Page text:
Sensors, sensors everywhere – Building blocks of the IoT

Gadi Lenz, chief scientist, AGT International

Gadi Lenz, chief scientist at AGT International, gives the lowdown on the sensor revolution and where it is taking the Internet of Things (IoT).

These days when the Internet of Things (IoT) is mentioned one of the first things that come to mind are sensors. We all know that sensors are devices that can monitor and measure the physical world and everything in it (including ourselves) – how does this “magic” happen?

The basic answer is physics. Physical phenomena happen all the time: electromagnetic radiation (i.e., light, RF, etc.), mechanical and kinematic (i.e., motion, force, etc.), thermal, acoustic (i.e., sound, ultrasonic), chemical reactions, biological and more. These phenomena reflect things and processes that are happening in world around us or inside us, so that if we measure these physical quantities we learn about what is going on. This is not unlike what we do as humans – we sense and “measure” the world with our senses and we then use our brain to make sense of this data.

Sensors typically convert the raw physical phenomena being measured into electrical current or voltage, because these are easy to “manipulate”. For example, many light sensors are constructed of an appropriate semiconductor material such that when a specific type of light illuminates it the photons (light particles) are absorbed by the semiconductor and transformed into electrons. This electrical current is related in a known way to the amount of light; the electrical current can then be easily manipulated and processed by electrical circuitry (including, for example, analogue-to-digital conversion). This processed signal can then be transmitted by another appropriate communication device (using an antenna for wireless transmission, a laser for optical transmission, etc.). Clearly, the sensor itself, that part of the device that transforms a physical phenomenon into an electric current, is just the very front end of a chain that produces a signal that can be transmitted.

Security angle

So let’s move to a more complex scenario – in many cases, the direct measurement in itself is not very interesting but by proper transformation can tell us something that is interesting. For example, pyroelectric sensors are based on materials that create an electric voltage when there is a change in temperature around them. However, if you have ever dealt with motion sensors for security purposes then you know that the end objective of a motion sensor is to detect motion. The pyroelectric sensor (used in many security applications) senses the temperature change in the room associated with a warm or cold object moving in front of the sensor.

So the motion sensor not only transforms a temperature change into a voltage and then performs processing of this voltage, it also needs one more level of processing to yield an indication whether there is motion in front of it (e.g., it has crossed some temperature change threshold).

Wearables

Many wearables, specifically smart watches and bracelets, include a heart rate monitor (HRM). One of the most common approaches is to use an optical HRM and it goes beyond just a sensor. In fact, it requires an active element to work – the HRM includes a light emitting diode (LED) that shines light onto the wrist of the wearer, which penetrates the skin and reaches the blood vessels. A light sensor measures the reflected light. Because the blood absorbs more of this light than the surrounding tissue and the amount of blood at any given point changes with the heart rate, the (measured) reflected light is actually modulated by the heart rate. Quite often, other sensors embedded in the smart watch are also monitored and fused with the HRM to get more accurate information.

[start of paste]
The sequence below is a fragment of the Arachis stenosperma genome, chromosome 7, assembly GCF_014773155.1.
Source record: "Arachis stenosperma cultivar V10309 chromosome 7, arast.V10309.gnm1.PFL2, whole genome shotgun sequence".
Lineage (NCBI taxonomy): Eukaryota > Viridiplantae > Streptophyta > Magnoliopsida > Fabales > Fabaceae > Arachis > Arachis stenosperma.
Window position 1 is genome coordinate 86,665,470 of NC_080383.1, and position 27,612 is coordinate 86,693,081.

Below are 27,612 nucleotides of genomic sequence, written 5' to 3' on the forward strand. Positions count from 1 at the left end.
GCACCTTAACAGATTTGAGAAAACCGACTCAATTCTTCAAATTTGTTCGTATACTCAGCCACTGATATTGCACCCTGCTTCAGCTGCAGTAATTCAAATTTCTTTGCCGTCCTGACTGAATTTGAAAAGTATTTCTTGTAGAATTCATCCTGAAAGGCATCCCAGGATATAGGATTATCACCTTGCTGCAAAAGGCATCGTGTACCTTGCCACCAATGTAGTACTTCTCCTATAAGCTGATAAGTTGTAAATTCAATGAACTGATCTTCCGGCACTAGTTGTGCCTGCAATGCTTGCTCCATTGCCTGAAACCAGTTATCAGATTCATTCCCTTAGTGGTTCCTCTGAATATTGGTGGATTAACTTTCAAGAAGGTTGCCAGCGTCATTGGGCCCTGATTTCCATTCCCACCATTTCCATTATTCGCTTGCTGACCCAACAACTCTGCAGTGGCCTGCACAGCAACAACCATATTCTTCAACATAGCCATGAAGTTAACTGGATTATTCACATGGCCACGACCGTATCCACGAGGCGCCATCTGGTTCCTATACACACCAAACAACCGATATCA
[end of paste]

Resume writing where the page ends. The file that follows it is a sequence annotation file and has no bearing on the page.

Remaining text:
What I am trying to highlight here is the fact the term “sensor” is sometimes used rather loosely and can range from the actual sensing element (measuring light or temperature) to a complete “sensing system” like the optical HRM that actually senses reflected light but delivers the wearers heart rate, by applying signal processing and analytics. One of the reasons for the broadening of the term “sensor” is directly related to the commoditisation of both the basic sensing element as well as the computational resources that can be attached to it. Advances in semiconductor manufacturing technology have driven the price of these components down by orders of magnitude over the last two decades. These are some of the new building blocks of the IoT (especially the consumer or Human IoT), which are already being embedded in smart phones, smart devices and wearables.

Where else are sensors headed?

I think the already emerging frontier is related to the sensors that sense us – wearable sensors coupled with body area networks (BANs). The human individual as an intelligent network node: again, not a new concept, as the military has been talking about such ideas as part of its network-centric warfare concept for at least two decades, but one that can now be taken to new extremes.

Here are some examples of the exotic for you to look up: the Biostamp, the ingestible sensored pill, the ingestible pill camera, smart contact lenses, implantable RFID chip, to name a few. You can wear them, ingest them and implant them (let us not forget things like pacemakers, which have become incredibly sophisticated and continue to make advances by leveraging some of the same trends mentioned earlier).

Regardless, the future’s sure to be bright if we can focus on harnessing all the potential sensors contain.

The author of this blog is Gadi Lenz, chief scientist at AGT International.

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